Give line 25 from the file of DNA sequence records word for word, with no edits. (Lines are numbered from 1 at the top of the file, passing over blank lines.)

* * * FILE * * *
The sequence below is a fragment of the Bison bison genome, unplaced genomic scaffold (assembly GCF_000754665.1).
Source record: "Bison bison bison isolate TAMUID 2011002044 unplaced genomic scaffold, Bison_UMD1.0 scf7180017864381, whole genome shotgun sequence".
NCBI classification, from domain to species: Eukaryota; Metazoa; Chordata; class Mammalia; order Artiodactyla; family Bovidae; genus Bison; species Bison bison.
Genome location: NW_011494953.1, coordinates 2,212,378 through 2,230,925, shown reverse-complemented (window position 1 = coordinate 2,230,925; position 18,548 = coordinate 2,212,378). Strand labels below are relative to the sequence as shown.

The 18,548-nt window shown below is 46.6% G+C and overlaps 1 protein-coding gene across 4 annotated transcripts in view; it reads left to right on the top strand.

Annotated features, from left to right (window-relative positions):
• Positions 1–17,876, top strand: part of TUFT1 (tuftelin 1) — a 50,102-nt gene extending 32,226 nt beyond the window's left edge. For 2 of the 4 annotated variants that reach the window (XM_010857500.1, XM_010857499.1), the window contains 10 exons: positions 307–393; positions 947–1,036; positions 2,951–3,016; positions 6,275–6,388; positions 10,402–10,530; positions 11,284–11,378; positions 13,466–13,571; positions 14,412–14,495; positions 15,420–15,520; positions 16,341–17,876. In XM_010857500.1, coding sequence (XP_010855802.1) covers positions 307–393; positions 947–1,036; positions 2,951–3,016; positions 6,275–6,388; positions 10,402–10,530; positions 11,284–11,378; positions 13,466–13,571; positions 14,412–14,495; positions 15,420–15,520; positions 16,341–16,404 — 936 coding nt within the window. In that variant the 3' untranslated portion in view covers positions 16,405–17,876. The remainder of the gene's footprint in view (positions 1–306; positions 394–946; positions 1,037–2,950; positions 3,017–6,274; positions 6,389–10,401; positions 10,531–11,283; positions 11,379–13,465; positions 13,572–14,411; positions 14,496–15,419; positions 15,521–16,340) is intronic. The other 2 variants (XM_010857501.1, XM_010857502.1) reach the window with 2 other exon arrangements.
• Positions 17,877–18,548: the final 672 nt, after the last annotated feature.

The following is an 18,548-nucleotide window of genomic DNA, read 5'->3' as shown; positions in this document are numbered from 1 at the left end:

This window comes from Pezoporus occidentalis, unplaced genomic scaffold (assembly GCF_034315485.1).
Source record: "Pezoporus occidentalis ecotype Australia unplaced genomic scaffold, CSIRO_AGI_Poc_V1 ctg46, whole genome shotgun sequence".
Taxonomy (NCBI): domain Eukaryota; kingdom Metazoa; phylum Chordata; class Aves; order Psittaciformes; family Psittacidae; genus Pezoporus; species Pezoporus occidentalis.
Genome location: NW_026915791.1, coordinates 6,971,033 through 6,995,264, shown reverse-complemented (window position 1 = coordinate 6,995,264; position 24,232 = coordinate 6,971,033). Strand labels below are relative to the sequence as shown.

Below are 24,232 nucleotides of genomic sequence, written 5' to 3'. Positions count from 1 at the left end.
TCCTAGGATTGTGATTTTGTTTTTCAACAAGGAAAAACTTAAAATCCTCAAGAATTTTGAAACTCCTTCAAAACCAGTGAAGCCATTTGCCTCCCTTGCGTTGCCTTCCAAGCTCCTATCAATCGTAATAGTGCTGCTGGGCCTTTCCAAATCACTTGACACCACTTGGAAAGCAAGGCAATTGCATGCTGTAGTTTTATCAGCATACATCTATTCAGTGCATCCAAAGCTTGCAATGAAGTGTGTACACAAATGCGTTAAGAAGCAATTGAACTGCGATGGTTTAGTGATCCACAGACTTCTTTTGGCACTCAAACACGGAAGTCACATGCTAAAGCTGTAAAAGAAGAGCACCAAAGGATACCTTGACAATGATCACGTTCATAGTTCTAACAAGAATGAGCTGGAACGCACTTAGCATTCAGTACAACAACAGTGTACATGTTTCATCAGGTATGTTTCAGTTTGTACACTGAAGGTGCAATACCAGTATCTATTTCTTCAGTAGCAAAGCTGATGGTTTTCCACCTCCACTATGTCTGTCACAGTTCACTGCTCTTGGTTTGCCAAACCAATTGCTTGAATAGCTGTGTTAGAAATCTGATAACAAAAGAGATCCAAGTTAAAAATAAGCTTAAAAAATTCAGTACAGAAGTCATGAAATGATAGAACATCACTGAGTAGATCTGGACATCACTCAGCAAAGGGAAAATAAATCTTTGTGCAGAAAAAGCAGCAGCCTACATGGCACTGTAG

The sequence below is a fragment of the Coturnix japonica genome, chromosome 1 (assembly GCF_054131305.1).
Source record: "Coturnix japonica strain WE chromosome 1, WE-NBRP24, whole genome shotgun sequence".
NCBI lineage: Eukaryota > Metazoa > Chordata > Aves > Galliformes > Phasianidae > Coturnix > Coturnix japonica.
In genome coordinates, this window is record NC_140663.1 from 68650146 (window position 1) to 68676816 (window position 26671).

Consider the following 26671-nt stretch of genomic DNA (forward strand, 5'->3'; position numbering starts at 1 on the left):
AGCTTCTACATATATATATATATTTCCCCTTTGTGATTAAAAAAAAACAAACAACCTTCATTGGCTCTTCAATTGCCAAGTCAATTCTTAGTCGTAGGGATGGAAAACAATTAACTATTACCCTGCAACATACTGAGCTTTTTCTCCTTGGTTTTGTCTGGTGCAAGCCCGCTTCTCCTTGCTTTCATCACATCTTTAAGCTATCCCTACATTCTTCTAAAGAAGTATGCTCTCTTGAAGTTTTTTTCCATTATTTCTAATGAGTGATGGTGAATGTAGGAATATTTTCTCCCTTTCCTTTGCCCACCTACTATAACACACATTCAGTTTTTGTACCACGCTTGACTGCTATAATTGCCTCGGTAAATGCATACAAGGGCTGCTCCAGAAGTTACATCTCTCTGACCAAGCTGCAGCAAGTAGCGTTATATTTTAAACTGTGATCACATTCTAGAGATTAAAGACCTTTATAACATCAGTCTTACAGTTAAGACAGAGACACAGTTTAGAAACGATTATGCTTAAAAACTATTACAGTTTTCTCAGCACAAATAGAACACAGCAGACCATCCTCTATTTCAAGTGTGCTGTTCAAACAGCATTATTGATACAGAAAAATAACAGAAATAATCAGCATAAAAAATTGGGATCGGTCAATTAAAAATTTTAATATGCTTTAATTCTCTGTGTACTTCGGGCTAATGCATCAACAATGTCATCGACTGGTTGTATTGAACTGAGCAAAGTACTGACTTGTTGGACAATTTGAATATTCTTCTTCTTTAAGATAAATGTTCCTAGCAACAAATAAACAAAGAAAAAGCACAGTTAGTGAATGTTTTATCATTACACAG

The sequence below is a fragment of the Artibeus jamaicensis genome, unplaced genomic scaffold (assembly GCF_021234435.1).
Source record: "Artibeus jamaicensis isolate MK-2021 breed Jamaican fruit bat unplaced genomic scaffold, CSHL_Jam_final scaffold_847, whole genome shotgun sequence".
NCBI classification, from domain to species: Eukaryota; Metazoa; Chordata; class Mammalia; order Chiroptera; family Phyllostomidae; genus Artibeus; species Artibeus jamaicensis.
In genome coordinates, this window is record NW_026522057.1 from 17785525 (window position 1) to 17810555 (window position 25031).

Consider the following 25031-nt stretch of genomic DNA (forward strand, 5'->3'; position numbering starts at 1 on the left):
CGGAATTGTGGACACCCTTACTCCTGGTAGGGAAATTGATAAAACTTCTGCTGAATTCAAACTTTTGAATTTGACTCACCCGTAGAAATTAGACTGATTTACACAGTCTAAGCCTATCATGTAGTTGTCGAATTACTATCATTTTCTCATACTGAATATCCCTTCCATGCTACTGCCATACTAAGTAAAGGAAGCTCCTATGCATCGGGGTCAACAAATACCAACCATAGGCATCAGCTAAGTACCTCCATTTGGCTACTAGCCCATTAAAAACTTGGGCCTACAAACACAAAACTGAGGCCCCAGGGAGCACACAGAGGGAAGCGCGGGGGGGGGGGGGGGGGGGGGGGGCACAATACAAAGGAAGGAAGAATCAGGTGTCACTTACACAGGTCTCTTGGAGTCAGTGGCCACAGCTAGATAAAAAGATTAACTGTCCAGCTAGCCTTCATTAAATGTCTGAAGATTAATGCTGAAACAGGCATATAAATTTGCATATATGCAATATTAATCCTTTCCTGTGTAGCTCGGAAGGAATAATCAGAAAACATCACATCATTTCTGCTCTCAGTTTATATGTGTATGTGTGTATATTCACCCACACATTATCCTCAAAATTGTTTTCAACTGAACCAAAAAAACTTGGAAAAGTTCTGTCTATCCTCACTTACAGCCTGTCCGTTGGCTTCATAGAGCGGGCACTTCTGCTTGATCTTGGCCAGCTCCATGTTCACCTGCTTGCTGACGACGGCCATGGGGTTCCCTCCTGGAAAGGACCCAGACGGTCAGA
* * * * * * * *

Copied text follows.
In genome coordinates, this window is record NW_026522057.1 from 17785525 (window position 1) to 17810555 (window position 25031).